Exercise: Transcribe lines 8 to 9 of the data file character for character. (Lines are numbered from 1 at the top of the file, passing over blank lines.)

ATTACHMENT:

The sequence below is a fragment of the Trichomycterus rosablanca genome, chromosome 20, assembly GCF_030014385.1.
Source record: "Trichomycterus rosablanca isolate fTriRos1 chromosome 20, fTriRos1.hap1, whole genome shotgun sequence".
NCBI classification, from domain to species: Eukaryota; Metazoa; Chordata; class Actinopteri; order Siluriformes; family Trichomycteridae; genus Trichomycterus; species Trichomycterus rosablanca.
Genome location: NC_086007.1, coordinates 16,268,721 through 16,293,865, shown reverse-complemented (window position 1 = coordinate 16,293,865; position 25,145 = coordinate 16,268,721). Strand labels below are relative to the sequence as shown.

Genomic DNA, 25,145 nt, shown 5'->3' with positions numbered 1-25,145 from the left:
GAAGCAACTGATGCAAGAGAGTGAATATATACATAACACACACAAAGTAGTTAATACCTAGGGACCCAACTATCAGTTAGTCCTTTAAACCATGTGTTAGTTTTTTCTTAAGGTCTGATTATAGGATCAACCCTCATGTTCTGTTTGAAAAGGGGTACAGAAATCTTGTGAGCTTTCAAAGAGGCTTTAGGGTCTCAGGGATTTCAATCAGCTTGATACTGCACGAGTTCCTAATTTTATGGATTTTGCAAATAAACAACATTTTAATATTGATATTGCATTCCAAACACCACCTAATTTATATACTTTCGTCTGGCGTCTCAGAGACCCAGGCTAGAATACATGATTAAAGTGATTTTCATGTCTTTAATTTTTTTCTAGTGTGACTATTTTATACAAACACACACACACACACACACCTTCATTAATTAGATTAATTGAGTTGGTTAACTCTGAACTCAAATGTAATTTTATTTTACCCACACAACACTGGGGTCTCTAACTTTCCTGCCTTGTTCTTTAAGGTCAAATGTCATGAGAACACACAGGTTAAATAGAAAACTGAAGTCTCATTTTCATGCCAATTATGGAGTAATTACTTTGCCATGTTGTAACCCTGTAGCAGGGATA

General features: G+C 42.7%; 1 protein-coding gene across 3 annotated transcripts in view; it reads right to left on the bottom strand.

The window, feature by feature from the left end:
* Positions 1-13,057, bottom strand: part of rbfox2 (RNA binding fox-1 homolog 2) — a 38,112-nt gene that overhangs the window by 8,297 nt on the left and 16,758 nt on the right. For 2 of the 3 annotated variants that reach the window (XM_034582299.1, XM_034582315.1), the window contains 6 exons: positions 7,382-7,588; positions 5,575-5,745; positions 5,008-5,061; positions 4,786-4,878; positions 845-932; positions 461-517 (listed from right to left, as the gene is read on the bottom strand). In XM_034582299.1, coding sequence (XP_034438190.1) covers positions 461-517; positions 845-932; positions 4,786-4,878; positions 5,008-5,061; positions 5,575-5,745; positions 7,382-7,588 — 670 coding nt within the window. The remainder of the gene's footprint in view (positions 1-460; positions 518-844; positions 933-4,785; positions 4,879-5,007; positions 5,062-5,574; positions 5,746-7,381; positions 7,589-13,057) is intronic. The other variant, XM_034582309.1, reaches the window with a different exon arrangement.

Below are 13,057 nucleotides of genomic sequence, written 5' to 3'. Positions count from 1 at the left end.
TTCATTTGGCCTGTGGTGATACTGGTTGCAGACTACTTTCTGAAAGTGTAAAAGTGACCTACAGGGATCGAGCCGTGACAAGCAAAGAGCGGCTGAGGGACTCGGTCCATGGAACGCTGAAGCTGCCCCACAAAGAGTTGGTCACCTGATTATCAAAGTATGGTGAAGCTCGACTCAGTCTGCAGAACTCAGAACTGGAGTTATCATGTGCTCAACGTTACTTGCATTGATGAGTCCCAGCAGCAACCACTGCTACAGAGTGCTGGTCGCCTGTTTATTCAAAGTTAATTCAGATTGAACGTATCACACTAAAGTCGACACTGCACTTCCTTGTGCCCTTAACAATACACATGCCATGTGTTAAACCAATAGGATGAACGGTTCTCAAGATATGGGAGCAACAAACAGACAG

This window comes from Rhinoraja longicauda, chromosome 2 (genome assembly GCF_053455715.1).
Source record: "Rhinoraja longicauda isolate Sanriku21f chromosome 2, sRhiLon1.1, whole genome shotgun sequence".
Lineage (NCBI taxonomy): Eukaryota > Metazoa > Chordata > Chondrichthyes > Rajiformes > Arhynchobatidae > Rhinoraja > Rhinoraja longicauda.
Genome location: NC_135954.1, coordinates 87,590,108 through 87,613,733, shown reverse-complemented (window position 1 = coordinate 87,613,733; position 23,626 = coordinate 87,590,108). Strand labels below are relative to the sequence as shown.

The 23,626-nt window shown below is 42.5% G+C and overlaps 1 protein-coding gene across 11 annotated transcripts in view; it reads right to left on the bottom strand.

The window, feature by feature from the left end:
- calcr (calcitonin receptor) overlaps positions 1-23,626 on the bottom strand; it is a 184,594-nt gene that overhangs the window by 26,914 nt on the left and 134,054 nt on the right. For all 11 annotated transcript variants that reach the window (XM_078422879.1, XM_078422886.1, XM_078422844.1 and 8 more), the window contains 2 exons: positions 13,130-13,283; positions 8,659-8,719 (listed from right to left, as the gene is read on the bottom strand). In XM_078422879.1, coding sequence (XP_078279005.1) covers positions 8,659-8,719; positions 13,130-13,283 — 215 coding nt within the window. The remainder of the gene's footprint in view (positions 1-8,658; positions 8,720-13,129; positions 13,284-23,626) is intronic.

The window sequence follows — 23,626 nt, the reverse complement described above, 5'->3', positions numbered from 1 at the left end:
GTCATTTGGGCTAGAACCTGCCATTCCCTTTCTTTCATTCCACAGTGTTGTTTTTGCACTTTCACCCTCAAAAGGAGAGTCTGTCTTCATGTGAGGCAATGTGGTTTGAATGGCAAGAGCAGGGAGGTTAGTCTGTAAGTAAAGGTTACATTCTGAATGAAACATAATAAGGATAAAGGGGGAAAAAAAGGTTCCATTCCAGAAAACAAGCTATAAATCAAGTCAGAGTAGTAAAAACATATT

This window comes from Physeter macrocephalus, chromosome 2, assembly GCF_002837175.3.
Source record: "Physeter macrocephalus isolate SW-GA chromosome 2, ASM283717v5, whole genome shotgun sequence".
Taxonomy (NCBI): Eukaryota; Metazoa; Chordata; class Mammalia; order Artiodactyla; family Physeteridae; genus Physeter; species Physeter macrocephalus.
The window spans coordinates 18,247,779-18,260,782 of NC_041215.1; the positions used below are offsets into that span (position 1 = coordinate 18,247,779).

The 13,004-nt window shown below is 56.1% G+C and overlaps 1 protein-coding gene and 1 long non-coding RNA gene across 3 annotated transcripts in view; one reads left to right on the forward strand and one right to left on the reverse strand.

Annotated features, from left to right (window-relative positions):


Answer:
The window, feature by feature from the left end:
* Positions 1-13,057, bottom strand: part of rbfox2 (RNA binding fox-1 homolog 2) — a 38,112-nt gene that overhangs the window by 8,297 nt on the left and 16,758 nt on the right. For 2 of the 3 annotated variants that reach the window (XM_034582299.1, XM_034582315.1), the window contains 6 exons: positions 7,382-7,588; positions 5,575-5,745; positions 5,008-5,061; positions 4,786-4,878; positions 845-932; positions 461-517 (listed from right to left, as the gene is read on the bottom strand). In XM_034582299.1, coding sequence (XP_034438190.1) covers positions 461-517; positions 845-932; positions 4,786-4,878; positions 5,008-5,061; positions 5,575-5,745; positions 7,382-7,588 — 670 coding nt within the window. The remainder of the gene's footprint in view (positions 1-460; positions 518-844; positions 933-4,785; positions 4,879-5,007; positions 5,062-5,574; positions 5,746-7,381; positions 7,589-13,057) is intronic. The other variant, XM_034582309.1, reaches the window with a different exon arrangement.